It’s been 36 years on Thursday since the ore boat Edmund Fitzgerald sank in a violent storm in eastern Lake Superior taking all 29 crew members with her.
The storm of November 9-10, 1975, ranks among the most powerful to strike the Lake Superior region. Various shoreline reporting stations recorded sustained winds of more than 60 mph, with gusts reaching 85 mph. Conditions on the afternoon of Nov. 9 were peaceful and the lake surface was glassy as the Fitzgerald finished loading taconite pellets at the Burlington Northern docks in Superior, Wis.
Forecasters were predicting a quick change as a storm system approached from the west. Captain Ernest McSorley chose a northeasterly course as he headed the ship to the US Steel plant in Zug Island, Mich., outside of Detroit. This course allowed the ship to hug the northern shoreline of Lake Superior and avoid the full force of the northwest winds.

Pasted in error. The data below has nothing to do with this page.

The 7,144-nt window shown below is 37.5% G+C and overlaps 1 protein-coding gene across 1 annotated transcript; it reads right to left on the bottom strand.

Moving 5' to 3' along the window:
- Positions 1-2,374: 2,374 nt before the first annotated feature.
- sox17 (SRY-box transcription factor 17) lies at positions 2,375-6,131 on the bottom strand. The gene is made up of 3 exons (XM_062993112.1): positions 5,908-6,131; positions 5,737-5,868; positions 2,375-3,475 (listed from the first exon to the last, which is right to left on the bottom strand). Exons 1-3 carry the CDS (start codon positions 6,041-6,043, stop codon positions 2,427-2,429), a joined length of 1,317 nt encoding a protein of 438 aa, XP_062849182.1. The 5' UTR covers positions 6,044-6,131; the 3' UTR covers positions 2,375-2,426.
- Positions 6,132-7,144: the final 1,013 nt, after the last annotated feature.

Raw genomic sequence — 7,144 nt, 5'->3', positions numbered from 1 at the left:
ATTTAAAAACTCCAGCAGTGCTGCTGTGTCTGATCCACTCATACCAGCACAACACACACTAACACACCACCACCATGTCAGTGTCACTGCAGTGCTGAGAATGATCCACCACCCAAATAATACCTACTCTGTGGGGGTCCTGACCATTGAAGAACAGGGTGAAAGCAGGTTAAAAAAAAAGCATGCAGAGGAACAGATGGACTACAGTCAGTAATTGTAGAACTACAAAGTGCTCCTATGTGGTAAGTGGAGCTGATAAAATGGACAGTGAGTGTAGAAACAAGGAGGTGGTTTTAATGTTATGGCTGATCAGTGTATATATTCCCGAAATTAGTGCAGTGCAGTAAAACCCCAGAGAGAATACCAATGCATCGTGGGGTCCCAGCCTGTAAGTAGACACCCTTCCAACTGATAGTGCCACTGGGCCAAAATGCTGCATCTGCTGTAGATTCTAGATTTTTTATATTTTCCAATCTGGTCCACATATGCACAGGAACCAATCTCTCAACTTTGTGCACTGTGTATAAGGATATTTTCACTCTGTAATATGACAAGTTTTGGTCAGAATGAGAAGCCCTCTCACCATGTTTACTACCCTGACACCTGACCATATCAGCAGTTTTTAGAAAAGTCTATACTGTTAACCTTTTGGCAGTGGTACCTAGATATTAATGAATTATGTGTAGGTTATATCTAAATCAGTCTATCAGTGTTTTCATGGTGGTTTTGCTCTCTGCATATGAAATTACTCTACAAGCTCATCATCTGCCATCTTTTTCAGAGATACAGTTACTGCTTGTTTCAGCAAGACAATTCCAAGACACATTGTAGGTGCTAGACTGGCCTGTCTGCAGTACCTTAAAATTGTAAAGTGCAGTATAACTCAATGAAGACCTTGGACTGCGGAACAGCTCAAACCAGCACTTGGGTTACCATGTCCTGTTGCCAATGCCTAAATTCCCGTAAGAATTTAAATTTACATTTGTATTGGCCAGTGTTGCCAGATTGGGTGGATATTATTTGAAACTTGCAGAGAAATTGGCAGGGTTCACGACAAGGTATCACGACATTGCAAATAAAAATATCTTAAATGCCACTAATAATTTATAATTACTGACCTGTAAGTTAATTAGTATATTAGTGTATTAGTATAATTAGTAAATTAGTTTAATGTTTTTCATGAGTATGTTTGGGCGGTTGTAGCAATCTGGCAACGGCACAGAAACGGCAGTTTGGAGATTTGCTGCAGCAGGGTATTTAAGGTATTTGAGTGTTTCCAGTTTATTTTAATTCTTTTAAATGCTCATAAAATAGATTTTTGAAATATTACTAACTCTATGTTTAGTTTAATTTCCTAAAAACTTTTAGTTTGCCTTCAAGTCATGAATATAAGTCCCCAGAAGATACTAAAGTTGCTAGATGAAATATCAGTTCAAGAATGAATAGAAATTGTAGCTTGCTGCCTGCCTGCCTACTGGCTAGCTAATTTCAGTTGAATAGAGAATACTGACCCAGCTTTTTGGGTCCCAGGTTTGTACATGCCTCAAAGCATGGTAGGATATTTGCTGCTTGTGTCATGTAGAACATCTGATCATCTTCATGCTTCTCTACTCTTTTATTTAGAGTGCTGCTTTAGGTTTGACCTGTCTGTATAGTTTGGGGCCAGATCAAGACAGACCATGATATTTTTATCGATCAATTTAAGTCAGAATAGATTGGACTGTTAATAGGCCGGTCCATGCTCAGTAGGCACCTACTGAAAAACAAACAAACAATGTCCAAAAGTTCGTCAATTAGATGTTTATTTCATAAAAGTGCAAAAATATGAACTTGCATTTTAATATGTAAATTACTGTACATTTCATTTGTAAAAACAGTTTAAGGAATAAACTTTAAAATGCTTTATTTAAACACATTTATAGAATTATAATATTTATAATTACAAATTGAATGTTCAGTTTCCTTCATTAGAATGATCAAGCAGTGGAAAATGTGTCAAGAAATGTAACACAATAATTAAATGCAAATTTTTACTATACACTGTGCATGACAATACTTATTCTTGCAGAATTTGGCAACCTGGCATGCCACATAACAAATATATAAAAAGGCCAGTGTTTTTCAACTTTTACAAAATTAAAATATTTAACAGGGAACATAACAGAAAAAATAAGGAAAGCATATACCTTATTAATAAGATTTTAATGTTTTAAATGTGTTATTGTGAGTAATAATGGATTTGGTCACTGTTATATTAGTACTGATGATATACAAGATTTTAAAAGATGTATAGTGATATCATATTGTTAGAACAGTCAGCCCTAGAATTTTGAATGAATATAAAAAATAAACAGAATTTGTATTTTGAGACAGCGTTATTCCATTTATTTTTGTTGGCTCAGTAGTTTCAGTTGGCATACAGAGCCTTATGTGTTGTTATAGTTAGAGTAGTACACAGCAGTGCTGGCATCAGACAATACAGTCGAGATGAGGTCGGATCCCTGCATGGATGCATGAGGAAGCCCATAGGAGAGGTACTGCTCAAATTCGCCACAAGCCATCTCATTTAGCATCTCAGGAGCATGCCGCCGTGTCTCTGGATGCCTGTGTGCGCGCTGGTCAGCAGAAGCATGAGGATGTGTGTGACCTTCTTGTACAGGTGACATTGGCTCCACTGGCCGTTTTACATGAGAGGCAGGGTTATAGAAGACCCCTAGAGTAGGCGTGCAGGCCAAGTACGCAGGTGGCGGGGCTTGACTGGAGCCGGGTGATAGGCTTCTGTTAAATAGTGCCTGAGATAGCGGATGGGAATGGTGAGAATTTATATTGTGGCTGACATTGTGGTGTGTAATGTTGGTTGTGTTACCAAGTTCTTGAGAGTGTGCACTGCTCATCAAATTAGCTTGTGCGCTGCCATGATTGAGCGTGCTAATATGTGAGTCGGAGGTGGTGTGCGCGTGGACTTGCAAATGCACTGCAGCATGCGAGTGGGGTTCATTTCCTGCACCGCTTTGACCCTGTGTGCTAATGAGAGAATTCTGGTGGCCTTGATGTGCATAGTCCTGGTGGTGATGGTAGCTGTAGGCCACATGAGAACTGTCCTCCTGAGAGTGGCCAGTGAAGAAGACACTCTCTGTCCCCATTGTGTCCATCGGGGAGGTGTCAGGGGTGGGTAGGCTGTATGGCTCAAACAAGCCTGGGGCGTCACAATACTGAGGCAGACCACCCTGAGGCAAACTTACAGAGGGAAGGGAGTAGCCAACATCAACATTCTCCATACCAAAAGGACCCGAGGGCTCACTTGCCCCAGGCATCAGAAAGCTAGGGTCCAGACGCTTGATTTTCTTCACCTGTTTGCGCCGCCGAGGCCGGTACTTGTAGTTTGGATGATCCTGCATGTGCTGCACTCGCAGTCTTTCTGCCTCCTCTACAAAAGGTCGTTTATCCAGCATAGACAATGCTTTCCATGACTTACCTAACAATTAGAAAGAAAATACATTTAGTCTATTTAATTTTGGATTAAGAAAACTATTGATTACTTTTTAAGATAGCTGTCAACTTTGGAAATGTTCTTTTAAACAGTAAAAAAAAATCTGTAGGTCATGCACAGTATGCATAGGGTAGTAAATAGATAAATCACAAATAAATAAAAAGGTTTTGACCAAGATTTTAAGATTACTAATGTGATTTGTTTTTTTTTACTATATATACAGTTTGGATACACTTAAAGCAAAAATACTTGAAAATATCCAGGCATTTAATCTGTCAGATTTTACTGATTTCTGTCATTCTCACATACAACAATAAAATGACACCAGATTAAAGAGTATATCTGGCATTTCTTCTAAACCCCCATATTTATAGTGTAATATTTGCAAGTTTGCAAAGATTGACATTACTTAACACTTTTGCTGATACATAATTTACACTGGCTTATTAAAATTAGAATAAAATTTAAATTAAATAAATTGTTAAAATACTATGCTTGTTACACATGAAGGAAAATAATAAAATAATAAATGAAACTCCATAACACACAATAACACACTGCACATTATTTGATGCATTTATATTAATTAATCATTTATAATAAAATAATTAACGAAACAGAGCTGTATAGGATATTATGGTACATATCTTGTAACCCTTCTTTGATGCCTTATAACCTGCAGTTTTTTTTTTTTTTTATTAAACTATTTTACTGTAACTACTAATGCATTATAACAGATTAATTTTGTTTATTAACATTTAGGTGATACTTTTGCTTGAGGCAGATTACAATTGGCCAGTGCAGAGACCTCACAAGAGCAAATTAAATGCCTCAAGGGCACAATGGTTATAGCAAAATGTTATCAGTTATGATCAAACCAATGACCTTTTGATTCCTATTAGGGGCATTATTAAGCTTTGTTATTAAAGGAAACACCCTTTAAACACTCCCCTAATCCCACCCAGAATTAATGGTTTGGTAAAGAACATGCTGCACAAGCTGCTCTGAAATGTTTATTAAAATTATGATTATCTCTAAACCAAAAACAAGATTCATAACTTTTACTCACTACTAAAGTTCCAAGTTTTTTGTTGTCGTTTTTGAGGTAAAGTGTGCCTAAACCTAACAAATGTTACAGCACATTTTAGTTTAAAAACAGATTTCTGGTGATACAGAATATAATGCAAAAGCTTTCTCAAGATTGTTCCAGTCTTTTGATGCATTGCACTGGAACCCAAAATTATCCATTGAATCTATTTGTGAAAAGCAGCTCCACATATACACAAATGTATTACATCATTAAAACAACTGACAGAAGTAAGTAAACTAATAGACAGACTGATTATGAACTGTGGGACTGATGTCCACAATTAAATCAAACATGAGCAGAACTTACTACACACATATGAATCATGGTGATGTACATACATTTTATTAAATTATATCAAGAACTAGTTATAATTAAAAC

The Fitzgerald was joined by the ore carrier Arthur M. Anderson, which had departed Two Harbors, Minn. The two ships would brave the trip together.
The Edmund Fitzgerald now lies under 530 feet of water, broken in two sections. On July 4, 1995, the ship’s bell was recovered from the wreck, and a replica, engraved with the names of the crew members who perished in this tragedy, was left in its place. The original bell is on display at the Great Lakes Shipwreck Museum at Whitefish Point in Michigan.
They are the largest bodies of fresh water on Earth: Huron, Superior, Erie, Ontario, Michigan, the Great Lakes. Like the mighty oceans, their floors are tombs, littered with the silent hulks of once proud ships, awaiting someone to tell their stories. While these sleeping giants await the return of the November Witch.